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A message from Carlos and Suzanne. The cost of living crisis is proving challenging for many, and although animals are completely unaware of the human struggles, it is starting to have impacts on them too. Any animal organisation will be feeling the pinch with the increase in many costs and the decline in people’s available funds, so we are just asking everyone to consider thinking about animal organisation at this time, as we know first hand the difficulties we are currently facing.We have set up a just giving page, but we also offer adoption packages too. Or maybe book a trek or experience and come meet some of our brilliant animals - they’re missing seeing lots of people too! Thank you for listening and reading 🦙www.justgiving.com/crowdfunding/nidderdale-llamas ... See MoreSee Less
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Woody says good morning! ☀️🦙We do have some last minute availability for the Scenic Farm Trek this afternoon.01423 711052 to book 🦙www.nidderdalellamas.org ... See MoreSee Less
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1 week ago

Nidderdale Llamas and Alpacas
Billie always looks so smiley!www.nidderdalellamas.org ... See MoreSee Less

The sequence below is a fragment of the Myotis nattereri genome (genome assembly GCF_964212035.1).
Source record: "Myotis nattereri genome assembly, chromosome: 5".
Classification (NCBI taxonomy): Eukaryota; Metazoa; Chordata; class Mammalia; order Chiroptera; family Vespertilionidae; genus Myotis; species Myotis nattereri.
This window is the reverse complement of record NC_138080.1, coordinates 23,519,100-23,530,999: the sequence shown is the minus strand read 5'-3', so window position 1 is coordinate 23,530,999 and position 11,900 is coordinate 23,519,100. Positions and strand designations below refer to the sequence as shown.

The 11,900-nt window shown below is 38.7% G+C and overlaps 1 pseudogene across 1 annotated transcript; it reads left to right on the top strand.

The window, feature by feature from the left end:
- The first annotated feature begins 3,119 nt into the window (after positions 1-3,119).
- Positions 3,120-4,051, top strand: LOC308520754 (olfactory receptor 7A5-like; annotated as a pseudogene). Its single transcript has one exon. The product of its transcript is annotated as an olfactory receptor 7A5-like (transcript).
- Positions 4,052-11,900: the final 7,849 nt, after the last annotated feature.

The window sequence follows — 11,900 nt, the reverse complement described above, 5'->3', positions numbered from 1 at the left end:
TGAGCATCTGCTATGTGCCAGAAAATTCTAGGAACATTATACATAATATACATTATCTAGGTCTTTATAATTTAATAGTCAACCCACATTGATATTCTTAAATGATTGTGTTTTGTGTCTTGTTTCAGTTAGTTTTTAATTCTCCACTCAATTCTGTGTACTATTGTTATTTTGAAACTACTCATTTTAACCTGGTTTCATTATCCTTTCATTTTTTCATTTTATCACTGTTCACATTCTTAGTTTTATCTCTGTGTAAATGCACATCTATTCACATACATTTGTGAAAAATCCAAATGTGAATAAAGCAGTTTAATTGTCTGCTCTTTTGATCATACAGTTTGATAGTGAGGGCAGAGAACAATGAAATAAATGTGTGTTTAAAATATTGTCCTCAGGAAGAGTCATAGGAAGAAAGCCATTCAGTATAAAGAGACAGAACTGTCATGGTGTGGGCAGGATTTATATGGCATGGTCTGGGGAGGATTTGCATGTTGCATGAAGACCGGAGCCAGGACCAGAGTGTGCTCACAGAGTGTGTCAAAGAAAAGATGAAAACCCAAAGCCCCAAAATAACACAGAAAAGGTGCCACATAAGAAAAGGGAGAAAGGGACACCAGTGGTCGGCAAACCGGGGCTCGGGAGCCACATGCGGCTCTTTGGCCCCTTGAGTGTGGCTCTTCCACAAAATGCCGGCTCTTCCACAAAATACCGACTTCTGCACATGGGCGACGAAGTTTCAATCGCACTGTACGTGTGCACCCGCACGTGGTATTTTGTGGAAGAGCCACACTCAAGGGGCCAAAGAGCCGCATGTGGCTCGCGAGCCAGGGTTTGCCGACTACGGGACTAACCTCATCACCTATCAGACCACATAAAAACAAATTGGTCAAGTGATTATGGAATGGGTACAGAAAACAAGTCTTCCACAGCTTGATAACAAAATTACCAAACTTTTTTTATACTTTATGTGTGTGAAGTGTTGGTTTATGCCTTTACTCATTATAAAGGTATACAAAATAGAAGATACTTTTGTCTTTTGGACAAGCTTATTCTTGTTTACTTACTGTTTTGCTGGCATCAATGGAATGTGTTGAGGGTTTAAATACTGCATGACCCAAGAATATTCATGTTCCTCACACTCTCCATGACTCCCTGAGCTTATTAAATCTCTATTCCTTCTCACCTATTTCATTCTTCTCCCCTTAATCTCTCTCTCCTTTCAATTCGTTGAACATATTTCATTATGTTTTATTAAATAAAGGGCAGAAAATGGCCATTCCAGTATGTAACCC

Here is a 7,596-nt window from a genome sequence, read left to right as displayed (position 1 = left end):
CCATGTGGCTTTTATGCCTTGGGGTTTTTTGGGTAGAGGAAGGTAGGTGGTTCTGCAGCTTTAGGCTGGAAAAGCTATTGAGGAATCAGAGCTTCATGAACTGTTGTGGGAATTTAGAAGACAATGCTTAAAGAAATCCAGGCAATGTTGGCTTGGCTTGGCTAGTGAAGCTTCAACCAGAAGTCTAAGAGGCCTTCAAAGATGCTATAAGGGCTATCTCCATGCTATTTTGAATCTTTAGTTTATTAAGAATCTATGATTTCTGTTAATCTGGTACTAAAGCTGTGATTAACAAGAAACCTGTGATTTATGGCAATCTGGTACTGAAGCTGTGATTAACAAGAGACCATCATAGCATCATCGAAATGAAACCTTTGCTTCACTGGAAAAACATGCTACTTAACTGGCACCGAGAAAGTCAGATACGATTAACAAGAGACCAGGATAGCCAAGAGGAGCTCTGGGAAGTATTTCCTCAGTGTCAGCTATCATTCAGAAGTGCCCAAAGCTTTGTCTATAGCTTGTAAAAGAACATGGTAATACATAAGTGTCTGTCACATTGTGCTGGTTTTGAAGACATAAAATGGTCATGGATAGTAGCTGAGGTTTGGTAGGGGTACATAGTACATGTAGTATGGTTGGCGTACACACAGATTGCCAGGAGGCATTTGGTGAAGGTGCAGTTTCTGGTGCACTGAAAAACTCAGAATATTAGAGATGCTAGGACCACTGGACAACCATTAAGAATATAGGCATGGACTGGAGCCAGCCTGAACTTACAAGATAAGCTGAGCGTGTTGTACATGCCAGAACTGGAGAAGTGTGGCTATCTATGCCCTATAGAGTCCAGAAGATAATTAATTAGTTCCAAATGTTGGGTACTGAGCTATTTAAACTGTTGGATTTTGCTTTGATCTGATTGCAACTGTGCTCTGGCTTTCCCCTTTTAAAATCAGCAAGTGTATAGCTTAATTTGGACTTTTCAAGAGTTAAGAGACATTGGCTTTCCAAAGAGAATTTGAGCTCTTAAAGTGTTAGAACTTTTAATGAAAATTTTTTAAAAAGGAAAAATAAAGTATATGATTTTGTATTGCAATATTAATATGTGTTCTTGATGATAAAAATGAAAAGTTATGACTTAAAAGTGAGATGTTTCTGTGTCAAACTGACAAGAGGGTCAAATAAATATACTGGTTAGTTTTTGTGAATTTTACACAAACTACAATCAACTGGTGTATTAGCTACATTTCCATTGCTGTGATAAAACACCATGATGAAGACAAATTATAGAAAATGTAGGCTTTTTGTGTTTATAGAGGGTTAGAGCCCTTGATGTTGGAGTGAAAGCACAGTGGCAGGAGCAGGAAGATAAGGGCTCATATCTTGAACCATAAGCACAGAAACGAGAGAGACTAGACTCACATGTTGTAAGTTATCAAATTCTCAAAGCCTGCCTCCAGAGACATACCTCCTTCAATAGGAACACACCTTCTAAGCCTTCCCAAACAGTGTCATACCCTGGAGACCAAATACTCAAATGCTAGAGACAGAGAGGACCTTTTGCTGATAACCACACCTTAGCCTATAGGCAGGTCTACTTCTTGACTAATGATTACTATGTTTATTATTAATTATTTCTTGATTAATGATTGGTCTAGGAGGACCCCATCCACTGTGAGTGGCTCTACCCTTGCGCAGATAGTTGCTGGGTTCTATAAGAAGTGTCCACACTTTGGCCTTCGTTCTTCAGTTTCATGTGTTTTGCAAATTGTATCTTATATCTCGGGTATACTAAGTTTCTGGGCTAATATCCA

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It is with a heavy heart that we announce the passing of Bertie. We always predicted that when his time came he would go suddenly (just because that is so Bertie’s style) and we weren’t wrong. We noticed one afternoon that he was a bit off his food and not quite himself, after examining him the only thing we could find “wrong” was a low temperature, which was strange because he lived indoors overnight and it was actually quite mild weather. We consulted with the vet, wrapped him up in blankets and threw everything we could at him in terms of treatment. It’s tricky when you don’t know what you’re treating, and he really wasn’t letting on what was wrong, so we covered all bases and crossed our fingers! Despite our best efforts, within 24 hours we’d lost him. He didn’t seem unhappy or in pain, in fact he seemed quite peaceful. He sat snuggled in his blankets, with his ears pricked forward, letting us lavish him with attention (which is actually very unlike Bertie and how we knew something was seriously wrong!) - almost like he knew what was coming and had quietly accepted it. Bertie has had quite the life! He’s well travelled and spent time in Aberdeen and Northampton amongst other places before coming to Nidderdale with his brother, DAssett, in 2009. DAssett was quite a confident, headstrong chap who was like a steam train out trekking - always fast and leading the way! Bertie has always been a more sensitive, reserved character and seemed to live his life in DAssett’s shadow, always in second position trying to keep up with him out on treks. We lost DAssett in 2016 and we really worried how Bertie would cope, but he surprised us and adapted well.Bertie was quick - mentally and physically! He was the smartest llama we have ever met but also incredibly nimble and used his intelligence to outwit us! Even at the grand old age of 18 he still ran rings around us, often literally! Out trekking he knew what he liked and that was a single, female handler walking with him in second position. He didn’t do men, didn’t do sharing, didn’t do leading and would certainly not be at the back of the trek! He was a sensitive soul and needed someone who would take the time to get to know him and build his trust…then once you had his trust his cheeky side came out! In recent years Bertie was semi retired, for no reason other than we felt a man of his age shouldn’t be doing long treks! Bertie probably disagreed with us, he was like a spring chicken and really enjoyed going out. He also took on the role of babysitter in his final years, looking after our young males once they’d been weaned from mum. Don’t get us wrong, Bertie wasn’t overly enamoured with the youngsters (the exception being Rowan, who he had a very sweet friendship with) but he kept them straight, taught them some manners and benefitted from being in a herd that came in at night and had daily hard feeds. He did have his own bit of fun as chief babysitter…his favourite past time was leading them astray! Being very intelligent, he knew our routines and absolutely knew what we were asking of him at any time. Sometimes he cooperated and showed the youngsters the way, but other times he was an awkward so-and-so and purposefully took them in the opposite direction! I’d love to know how many extra miles we have all run thanks to Bertie! He was certainly a character.It is always hard for us to say goodbye to any llama or alpaca that we have here on the farm, but Bertie has given us 13.5 years of happy memories, and he has left a massive hole in our lives, hearts, and family. Rest in peace Bertie ❤️ ... See MoreSee Less